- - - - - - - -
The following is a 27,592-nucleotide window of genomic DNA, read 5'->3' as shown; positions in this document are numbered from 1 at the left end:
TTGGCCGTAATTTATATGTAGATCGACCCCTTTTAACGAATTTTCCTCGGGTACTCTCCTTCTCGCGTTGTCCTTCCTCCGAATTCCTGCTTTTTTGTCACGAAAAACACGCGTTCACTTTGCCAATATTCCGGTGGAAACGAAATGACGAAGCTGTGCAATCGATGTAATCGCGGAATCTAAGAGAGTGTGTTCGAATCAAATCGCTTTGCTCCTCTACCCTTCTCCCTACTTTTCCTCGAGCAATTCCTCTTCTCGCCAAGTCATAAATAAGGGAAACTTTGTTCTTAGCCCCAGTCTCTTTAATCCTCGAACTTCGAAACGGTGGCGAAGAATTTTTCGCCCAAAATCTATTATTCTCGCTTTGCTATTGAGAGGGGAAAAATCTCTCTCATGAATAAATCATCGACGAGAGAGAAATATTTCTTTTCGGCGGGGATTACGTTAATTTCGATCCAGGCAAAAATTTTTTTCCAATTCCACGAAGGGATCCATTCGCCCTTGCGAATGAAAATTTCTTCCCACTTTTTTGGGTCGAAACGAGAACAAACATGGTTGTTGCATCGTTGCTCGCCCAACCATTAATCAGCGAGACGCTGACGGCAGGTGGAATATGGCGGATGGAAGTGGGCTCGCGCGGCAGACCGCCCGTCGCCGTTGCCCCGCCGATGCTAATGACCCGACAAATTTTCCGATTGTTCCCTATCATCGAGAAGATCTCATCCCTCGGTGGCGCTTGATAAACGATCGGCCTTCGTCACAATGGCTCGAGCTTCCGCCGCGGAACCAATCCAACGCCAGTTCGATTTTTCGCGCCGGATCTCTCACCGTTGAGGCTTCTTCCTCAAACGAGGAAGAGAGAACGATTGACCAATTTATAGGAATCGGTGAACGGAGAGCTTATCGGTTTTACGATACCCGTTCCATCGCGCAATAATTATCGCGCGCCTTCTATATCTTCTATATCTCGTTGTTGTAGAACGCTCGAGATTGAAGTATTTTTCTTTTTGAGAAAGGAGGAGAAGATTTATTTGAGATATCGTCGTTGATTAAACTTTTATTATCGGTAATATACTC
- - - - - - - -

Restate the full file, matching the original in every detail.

The following is a 27,592-nucleotide window of genomic DNA, read 5'->3' as shown; positions in this document are numbered from 1 at the left end:
TTGGCCGTAATTTATATGTAGATCGACCCCTTTTAACGAATTTTCCTCGGGTACTCTCCTTCTCGCGTTGTCCTTCCTCCGAATTCCTGCTTTTTTGTCACGAAAAACACGCGTTCACTTTGCCAATATTCCGGTGGAAACGAAATGACGAAGCTGTGCAATCGATGTAATCGCGGAATCTAAGAGAGTGTGTTCGAATCAAATCGCTTTGCTCCTCTACCCTTCTCCCTACTTTTCCTCGAGCAATTCCTCTTCTCGCCAAGTCATAAATAAGGGAAACTTTGTTCTTAGCCCCAGTCTCTTTAATCCTCGAACTTCGAAACGGTGGCGAAGAATTTTTCGCCCAAAATCTATTATTCTCGCTTTGCTATTGAGAGGGGAAAAATCTCTCTCATGAATAAATCATCGACGAGAGAGAAATATTTCTTTTCGGCGGGGATTACGTTAATTTCGATCCAGGCAAAAATTTTTTTCCAATTCCACGAAGGGATCCATTCGCCCTTGCGAATGAAAATTTCTTCCCACTTTTTTGGGTCGAAACGAGAACAAACATGGTTGTTGCATCGTTGCTCGCCCAACCATTAATCAGCGAGACGCTGACGGCAGGTGGAATATGGCGGATGGAAGTGGGCTCGCGCGGCAGACCGCCCGTCGCCGTTGCCCCGCCGATGCTAATGACCCGACAAATTTTCCGATTGTTCCCTATCATCGAGAAGATCTCATCCCTCGGTGGCGCTTGATAAACGATCGGCCTTCGTCACAATGGCTCGAGCTTCCGCCGCGGAACCAATCCAACGCCAGTTCGATTTTTCGCGCCGGATCTCTCACCGTTGAGGCTTCTTCCTCAAACGAGGAAGAGAGAACGATTGACCAATTTATAGGAATCGGTGAACGGAGAGCTTATCGGTTTTACGATACCCGTTCCATCGCGCAATAATTATCGCGCGCCTTCTATATCTTCTATATCTCGTTGTTGTAGAACGCTCGAGATTGAAGTATTTTTCTTTTTGAGAAAGGAGGAGAAGATTTATTTGAGATATCGTCGTTGATTAAACTTTTATTATCGGTAATATACTC